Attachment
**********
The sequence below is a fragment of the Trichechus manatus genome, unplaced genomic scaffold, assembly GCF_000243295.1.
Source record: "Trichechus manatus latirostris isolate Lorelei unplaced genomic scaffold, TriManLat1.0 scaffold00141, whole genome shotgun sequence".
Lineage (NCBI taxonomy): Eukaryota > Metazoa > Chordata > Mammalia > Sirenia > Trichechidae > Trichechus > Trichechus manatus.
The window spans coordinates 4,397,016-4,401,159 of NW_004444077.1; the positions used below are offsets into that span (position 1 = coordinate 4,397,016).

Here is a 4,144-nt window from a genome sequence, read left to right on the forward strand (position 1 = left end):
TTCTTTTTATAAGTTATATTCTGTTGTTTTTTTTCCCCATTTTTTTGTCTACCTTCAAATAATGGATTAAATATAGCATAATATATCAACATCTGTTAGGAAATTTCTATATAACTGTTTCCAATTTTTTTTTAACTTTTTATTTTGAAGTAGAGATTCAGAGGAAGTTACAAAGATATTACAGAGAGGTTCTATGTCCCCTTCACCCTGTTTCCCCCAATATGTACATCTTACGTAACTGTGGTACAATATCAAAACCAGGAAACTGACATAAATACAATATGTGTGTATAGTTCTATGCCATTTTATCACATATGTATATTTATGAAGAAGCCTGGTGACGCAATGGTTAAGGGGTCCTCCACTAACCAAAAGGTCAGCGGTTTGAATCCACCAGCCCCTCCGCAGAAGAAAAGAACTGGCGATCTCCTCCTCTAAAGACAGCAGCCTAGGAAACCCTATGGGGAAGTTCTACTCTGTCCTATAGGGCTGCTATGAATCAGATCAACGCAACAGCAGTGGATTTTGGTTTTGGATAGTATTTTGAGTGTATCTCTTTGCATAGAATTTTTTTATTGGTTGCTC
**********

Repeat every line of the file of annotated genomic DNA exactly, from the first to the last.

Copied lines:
The sequence below is a fragment of the Trichechus manatus genome, unplaced genomic scaffold, assembly GCF_000243295.1.
Source record: "Trichechus manatus latirostris isolate Lorelei unplaced genomic scaffold, TriManLat1.0 scaffold00141, whole genome shotgun sequence".
Lineage (NCBI taxonomy): Eukaryota > Metazoa > Chordata > Mammalia > Sirenia > Trichechidae > Trichechus > Trichechus manatus.
The window spans coordinates 4,397,016-4,401,159 of NW_004444077.1; the positions used below are offsets into that span (position 1 = coordinate 4,397,016).

Here is a 4,144-nt window from a genome sequence, read left to right on the forward strand (position 1 = left end):
TTCTTTTTATAAGTTATATTCTGTTGTTTTTTTTCCCCATTTTTTTGTCTACCTTCAAATAATGGATTAAATATAGCATAATATATCAACATCTGTTAGGAAATTTCTATATAACTGTTTCCAATTTTTTTTTAACTTTTTATTTTGAAGTAGAGATTCAGAGGAAGTTACAAAGATATTACAGAGAGGTTCTATGTCCCCTTCACCCTGTTTCCCCCAATATGTACATCTTACGTAACTGTGGTACAATATCAAAACCAGGAAACTGACATAAATACAATATGTGTGTATAGTTCTATGCCATTTTATCACATATGTATATTTATGAAGAAGCCTGGTGACGCAATGGTTAAGGGGTCCTCCACTAACCAAAAGGTCAGCGGTTTGAATCCACCAGCCCCTCCGCAGAAGAAAAGAACTGGCGATCTCCTCCTCTAAAGACAGCAGCCTAGGAAACCCTATGGGGAAGTTCTACTCTGTCCTATAGGGCTGCTATGAATCAGATCAACGCAACAGCAGTGGATTTTGGTTTTGGATAGTATTTTGAGTGTATCTCTTTGCATAGAATTTTTTTATTGGTTGCTC